This was excellent. It based its portrayal not just on the facts of the events, but the facts of the emotional lives of the souls involved on all sides, even those whose claim to having a soul was tenuous. It made sense of the chaos with the benefit of a decade of hindsight and sought to teach the reader about the complexity behind every case of mass shootings we lump together as an epidemic of the same repeated tragedy. They’re not. I’ll admit morbid curiosity got me to read this, but I came away understanding a lot more about human reaction to the inexplicable. My only critique is it got a little long and dragged out towards the end.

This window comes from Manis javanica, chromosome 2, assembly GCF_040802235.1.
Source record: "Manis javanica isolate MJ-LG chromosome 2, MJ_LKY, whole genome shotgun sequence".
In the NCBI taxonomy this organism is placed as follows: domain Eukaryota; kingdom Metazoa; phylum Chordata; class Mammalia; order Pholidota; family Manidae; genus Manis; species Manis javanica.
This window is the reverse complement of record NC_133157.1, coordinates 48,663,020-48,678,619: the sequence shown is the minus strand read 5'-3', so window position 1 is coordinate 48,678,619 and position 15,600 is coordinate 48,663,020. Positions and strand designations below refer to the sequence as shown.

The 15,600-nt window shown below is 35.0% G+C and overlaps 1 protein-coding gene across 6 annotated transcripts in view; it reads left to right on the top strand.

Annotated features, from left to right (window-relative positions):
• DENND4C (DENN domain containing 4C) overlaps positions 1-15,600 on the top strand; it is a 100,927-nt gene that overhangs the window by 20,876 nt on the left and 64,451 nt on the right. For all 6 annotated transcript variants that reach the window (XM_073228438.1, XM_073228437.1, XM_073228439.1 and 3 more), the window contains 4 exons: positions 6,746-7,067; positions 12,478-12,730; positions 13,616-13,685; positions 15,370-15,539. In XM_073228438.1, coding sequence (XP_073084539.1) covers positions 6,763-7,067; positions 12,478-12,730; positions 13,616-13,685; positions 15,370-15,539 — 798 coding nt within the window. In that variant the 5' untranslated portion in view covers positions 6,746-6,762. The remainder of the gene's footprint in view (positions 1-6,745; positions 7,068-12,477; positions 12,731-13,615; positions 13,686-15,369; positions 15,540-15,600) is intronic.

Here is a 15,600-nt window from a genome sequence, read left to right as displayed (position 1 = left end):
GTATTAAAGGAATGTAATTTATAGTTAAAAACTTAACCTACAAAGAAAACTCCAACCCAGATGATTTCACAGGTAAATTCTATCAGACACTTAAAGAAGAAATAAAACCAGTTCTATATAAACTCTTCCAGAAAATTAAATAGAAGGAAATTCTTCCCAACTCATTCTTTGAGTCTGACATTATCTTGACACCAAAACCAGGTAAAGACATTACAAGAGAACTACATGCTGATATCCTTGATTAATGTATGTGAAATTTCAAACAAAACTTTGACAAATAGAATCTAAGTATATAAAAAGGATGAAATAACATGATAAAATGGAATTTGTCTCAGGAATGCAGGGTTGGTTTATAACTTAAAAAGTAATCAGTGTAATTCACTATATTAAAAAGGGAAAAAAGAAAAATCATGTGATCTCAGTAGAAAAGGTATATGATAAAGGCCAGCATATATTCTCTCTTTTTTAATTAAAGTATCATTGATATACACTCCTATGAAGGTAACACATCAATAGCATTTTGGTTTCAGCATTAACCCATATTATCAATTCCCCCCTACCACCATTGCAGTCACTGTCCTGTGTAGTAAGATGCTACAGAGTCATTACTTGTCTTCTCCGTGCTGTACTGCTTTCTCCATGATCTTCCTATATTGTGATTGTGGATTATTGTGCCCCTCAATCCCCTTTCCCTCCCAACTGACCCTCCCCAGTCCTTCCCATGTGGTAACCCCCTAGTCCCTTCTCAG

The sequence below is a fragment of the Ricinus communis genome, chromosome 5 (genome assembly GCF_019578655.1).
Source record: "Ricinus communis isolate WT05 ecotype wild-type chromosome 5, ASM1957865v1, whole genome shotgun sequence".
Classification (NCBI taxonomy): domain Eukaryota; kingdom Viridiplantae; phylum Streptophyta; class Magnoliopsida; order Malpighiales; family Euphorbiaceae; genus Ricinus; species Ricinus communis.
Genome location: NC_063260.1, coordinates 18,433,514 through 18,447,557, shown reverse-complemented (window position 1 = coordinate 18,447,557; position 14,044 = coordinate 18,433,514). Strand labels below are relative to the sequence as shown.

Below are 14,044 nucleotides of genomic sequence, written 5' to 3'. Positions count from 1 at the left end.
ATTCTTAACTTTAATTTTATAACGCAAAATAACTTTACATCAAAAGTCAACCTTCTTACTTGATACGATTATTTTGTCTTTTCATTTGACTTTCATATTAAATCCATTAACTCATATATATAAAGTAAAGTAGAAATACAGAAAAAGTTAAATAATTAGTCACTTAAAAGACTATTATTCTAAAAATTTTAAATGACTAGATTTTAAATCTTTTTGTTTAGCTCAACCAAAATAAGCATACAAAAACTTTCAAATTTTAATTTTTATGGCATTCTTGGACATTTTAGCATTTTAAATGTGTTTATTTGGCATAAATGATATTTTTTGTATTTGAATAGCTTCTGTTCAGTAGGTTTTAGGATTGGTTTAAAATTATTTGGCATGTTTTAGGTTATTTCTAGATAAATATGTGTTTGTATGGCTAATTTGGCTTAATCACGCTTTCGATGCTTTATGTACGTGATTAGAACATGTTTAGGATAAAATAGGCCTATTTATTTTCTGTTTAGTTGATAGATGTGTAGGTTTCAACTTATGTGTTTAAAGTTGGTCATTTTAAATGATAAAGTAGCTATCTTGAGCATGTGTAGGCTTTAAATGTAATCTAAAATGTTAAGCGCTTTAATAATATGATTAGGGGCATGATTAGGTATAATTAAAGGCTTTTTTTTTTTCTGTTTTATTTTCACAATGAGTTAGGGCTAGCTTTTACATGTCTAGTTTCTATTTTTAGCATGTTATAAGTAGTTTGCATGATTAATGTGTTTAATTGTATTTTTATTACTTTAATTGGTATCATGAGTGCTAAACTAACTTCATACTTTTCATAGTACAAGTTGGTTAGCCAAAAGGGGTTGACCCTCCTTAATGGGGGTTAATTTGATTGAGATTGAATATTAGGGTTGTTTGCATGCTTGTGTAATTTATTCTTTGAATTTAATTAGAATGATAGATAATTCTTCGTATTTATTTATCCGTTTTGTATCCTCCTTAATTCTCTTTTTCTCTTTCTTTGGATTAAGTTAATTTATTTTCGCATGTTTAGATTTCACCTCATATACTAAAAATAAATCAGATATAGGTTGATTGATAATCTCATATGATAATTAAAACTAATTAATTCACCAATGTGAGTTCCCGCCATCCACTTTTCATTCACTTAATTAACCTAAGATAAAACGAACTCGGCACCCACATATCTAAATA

Published by Nancy E. Shaffer
NANCY E. SHAFFER has been an experimental psychologist (M.A., Cognitive Psychology, Rice University), a philosopher (Ph.D., History and Philosophy of Science, University of California, Davis), and software developer. She taught history and philosophy of science at Concordia University in Montreal, Quebec and the University of Nebraska Omaha. Her philosophical work has appeared in the journal Philosophy of Science and her pop-culture philosophy website, All Things Philosophical on Buffy the Vampire Slayer and Angel: the Series. Dis/inhbition is her first novel. She currently resides in Tempe, Arizona. View all posts by Nancy E. Shaffer